This decision to prioritize context separation over the ability to perform social popularity is an important concession to what sociologist Tricia Wang calls the Elastic Self. In a culture where connections are everything, many of WeChat’s features are subtly optimized for “saving face” in complicated situations. You can chat with people without adding them as contacts: someone you met on a chat-coordinated dinner doesn’t automatically become a Contact with access to details about your social life. Even while adding someone as a Contact, there is an option to secretly prevent them from seeing your Moments updates. There’s also a conspicuous lack of presence and typing status indicators as compared to iMessage and other apps, allowing the receiver some measure of plausible deniability about when each message is received.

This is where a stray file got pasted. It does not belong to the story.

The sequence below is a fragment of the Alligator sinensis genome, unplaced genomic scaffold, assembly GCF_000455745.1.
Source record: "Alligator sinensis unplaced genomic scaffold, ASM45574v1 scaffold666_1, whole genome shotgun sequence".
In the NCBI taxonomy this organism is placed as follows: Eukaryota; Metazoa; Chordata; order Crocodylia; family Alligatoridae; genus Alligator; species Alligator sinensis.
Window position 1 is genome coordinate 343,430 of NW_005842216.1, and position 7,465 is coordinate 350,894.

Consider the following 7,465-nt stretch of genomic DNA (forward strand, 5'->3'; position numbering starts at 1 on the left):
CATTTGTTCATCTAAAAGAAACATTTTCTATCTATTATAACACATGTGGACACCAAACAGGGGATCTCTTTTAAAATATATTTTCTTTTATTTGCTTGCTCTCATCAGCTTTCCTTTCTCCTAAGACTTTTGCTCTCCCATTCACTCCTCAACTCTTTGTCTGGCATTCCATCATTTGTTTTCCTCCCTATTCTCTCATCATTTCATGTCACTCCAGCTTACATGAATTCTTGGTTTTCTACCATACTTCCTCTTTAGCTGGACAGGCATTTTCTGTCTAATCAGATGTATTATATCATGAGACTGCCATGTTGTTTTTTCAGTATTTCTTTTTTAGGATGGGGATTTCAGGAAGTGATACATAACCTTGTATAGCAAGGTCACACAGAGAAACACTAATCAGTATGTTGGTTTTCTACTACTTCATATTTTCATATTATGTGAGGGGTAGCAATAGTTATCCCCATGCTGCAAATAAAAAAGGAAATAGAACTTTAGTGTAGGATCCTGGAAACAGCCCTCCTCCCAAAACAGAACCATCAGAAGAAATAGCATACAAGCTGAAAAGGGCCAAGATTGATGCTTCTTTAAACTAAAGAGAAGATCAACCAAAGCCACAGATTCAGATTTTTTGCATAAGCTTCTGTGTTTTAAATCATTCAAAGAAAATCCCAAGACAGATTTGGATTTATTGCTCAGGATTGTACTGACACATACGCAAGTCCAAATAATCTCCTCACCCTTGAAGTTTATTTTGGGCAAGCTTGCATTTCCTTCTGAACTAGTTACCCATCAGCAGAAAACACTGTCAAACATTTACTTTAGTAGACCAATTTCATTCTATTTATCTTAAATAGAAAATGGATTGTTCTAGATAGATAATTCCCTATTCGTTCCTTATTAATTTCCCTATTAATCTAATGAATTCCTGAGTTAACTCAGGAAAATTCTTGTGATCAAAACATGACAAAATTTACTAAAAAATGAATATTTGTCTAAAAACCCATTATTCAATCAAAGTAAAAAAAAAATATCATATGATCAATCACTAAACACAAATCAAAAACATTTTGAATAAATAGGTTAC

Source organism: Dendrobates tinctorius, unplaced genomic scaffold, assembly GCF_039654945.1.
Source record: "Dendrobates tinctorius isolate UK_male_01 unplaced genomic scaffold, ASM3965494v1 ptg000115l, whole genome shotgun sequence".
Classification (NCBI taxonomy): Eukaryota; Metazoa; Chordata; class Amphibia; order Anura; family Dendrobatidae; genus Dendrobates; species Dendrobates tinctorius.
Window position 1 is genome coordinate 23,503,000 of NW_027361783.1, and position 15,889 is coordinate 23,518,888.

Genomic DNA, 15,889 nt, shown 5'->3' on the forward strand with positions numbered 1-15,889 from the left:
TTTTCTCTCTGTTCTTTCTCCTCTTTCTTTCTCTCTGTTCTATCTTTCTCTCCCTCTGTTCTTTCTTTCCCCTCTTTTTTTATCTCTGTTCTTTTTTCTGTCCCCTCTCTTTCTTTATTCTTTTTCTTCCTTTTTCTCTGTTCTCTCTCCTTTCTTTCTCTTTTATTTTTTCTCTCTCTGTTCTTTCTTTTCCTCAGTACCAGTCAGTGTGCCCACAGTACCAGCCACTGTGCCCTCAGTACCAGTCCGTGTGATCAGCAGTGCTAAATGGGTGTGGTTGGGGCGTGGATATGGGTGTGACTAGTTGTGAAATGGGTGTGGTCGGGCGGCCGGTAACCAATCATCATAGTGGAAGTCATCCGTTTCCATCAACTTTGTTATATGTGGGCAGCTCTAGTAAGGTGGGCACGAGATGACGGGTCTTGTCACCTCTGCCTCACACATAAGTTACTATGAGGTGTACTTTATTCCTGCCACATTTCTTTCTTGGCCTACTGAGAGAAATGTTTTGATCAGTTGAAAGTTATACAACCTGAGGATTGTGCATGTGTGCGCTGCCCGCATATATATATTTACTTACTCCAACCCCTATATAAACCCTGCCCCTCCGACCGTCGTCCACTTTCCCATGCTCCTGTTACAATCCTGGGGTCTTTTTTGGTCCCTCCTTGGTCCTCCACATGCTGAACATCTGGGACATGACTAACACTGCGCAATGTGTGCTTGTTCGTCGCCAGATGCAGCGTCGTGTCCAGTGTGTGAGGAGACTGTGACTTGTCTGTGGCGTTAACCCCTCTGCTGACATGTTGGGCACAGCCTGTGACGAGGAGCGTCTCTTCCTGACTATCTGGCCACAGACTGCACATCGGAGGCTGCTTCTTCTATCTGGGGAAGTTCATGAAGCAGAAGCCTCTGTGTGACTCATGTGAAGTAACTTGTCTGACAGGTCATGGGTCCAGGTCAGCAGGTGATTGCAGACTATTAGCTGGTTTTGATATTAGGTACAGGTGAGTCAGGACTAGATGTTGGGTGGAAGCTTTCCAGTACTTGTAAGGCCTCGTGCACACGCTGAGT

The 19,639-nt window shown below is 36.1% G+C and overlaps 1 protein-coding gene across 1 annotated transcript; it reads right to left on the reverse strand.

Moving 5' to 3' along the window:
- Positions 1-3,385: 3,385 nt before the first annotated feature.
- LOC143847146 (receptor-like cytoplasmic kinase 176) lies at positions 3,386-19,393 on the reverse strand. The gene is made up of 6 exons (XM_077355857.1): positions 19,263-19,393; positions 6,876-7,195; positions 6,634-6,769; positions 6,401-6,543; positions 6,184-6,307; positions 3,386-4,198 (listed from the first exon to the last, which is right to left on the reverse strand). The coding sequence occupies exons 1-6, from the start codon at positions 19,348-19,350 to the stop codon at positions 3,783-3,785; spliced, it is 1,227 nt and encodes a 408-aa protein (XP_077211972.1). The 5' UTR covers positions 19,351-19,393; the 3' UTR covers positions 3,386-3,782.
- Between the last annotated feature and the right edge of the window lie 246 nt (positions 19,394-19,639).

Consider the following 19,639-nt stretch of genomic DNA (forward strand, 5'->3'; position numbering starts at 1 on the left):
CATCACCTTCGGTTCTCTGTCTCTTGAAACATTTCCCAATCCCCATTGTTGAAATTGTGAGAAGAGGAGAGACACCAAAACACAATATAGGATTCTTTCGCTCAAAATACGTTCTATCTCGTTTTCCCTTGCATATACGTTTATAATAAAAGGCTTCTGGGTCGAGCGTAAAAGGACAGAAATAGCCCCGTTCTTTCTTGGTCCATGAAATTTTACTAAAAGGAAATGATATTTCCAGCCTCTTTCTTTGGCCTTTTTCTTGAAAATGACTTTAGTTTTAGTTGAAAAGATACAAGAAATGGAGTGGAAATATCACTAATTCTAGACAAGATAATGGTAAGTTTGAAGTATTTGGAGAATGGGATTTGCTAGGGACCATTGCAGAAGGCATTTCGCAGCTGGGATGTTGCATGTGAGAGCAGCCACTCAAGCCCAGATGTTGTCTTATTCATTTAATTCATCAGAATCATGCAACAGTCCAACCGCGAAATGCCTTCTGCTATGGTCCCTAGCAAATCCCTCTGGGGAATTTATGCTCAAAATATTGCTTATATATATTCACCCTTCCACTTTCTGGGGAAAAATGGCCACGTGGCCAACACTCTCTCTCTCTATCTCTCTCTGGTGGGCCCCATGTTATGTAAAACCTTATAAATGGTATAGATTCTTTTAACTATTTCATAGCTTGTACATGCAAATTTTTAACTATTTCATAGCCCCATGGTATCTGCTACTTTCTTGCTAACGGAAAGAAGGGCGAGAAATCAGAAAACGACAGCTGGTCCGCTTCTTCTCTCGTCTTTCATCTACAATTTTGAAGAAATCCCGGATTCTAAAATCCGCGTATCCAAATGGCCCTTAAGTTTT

These days, the buzz around WeChat centers on its impressive sprawl into an entire operating system of features: in certain regions, a user can hail a cab, shop, and even manage their bank accounts all in the app. But these features, introduced in late 2013, only work because they capitalize on WeChat’s already dizzying adoption rate. What lies at the core of WeChat’s success is a series of smart design decisions that reflect the culture they were created in and, together, generate a unique experience that is as functional as it is addictive."



"WeChat privileges another mode of communication equally to text: “Hold to Talk.” This featured, used by almost as many people as texting, allows the sender to record a short voice message which is then sent in the conversation. The receiver taps it when they want to hear it, and if there are multiple messages, each subsequent one autoplays. It’s a brilliant feature that marries the intimacy and simplicity of voice with the convenience of asynchronicity that makes texting so appealing.